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Invisible or Hidden? Populist Attitudes and Voting Behavior in Brazil and Mexico

Latin America
Populism
Voting
Public Opinion
Voting Behaviour
Eduardo Ryo Tamaki
German Institute of Global And Area Studies
Bruno Castanho Silva
University of Cologne
Mario Fuks
Universidade Federal de Minas Gerais UFMG
Eduardo Ryo Tamaki
German Institute of Global And Area Studies

Abstract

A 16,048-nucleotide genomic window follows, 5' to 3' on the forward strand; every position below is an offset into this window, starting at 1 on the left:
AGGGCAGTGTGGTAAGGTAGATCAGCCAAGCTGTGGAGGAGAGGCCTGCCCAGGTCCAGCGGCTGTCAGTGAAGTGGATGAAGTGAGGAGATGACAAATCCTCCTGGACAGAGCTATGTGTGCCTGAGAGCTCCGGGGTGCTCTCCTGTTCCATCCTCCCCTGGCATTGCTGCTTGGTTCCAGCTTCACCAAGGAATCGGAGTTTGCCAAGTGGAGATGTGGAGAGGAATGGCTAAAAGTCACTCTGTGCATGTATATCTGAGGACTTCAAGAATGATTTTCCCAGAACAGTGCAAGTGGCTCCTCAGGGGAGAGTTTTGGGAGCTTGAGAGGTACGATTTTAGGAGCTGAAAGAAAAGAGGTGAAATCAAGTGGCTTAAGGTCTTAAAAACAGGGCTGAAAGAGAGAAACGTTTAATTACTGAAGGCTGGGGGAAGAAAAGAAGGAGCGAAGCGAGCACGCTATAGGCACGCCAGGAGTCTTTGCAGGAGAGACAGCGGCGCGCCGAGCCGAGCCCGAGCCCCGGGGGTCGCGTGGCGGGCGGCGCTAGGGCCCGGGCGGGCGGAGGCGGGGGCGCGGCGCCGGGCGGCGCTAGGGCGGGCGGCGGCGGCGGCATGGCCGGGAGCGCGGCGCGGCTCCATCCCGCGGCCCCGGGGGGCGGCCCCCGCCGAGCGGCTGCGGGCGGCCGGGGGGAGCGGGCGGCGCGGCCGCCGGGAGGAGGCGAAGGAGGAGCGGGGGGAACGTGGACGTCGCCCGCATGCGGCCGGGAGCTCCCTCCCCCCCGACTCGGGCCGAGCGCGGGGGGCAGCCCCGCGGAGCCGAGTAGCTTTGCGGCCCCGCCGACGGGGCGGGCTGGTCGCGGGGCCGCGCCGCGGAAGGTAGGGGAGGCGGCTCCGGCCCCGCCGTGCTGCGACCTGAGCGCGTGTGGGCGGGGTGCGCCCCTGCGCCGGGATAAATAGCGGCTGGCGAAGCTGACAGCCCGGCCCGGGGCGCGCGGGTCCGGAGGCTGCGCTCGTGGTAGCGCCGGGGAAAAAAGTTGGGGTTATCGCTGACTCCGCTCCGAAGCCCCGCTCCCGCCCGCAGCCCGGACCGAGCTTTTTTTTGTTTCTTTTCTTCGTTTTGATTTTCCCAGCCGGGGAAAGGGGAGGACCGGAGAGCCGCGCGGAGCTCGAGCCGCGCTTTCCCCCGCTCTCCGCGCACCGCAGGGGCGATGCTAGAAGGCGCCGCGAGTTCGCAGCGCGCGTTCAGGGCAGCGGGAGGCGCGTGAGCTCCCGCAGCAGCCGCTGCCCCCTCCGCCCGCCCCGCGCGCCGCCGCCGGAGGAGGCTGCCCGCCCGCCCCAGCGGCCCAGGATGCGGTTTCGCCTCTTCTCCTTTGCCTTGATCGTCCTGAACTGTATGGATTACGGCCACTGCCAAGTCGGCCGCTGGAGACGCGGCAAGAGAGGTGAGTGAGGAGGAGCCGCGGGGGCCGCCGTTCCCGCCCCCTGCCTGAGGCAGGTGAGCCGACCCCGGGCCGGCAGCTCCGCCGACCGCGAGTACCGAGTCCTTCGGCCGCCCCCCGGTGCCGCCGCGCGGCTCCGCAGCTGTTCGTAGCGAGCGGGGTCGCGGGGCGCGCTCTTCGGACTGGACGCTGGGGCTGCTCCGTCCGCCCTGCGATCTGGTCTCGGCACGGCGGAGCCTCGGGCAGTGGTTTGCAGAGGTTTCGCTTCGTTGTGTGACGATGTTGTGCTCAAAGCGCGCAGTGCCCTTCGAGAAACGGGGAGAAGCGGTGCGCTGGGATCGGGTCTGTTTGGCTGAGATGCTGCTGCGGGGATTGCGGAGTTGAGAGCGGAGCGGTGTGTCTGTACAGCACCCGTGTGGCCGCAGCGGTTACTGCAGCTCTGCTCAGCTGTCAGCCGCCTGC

The election of Jair Bolsonaro in Brazil was a shocking moment, even if not completely unexpected. The first two years of his administration have seen him confirm academic's placement of his discourse and practice squarely within the current wave of radical right leaders across the world, alongside other elected officials such as Donald Trump, Narendra Modi, or Viktor Orban. On the other hand, Latin America experienced the rise of left-wing-populist Andrés Manuel López Obrador and his "people of Mexico", in what experts called the most important election in Mexico's history. Recent research on the 2018 Brazilian Presidential elections indicates that despite high levels of populist attitudes among the public – slightly higher than that found in places such as Greece – and the presence of an ideal scenario of political and economic crisis, electoral support for the far-right populist candidate Jair Bolsonaro is explained rather by right-wing ideological positions, with populist attitudes playing a minimal role if any. Based on that, we seek to test these findings on a different yet very similar scenario: the Mexican elections of 2018 that elected Andres Manuel Lopez Obrador, a left-wing populist. Do populist attitudes play a significant role in explaining the vote for Obrador in 2018, or, following the same pattern as Brazil, are they overshadowed by left-wing ideological preferences? We use data from the last wave of the Comparative Study of Electoral Systems (5th wave of the CSES) of 2018, including surveys in both Brazil and Mexico, to measure populist attitudes and its effect in predicting vote for Obrador and Bolsonaro, and compare the support of electorally successful right- and left-wing populism in Latin America’s two largest democracies. These findings help us understand the appeal of populism in the region in a period of crisis and after the heyday of left-populism in the 2000’s.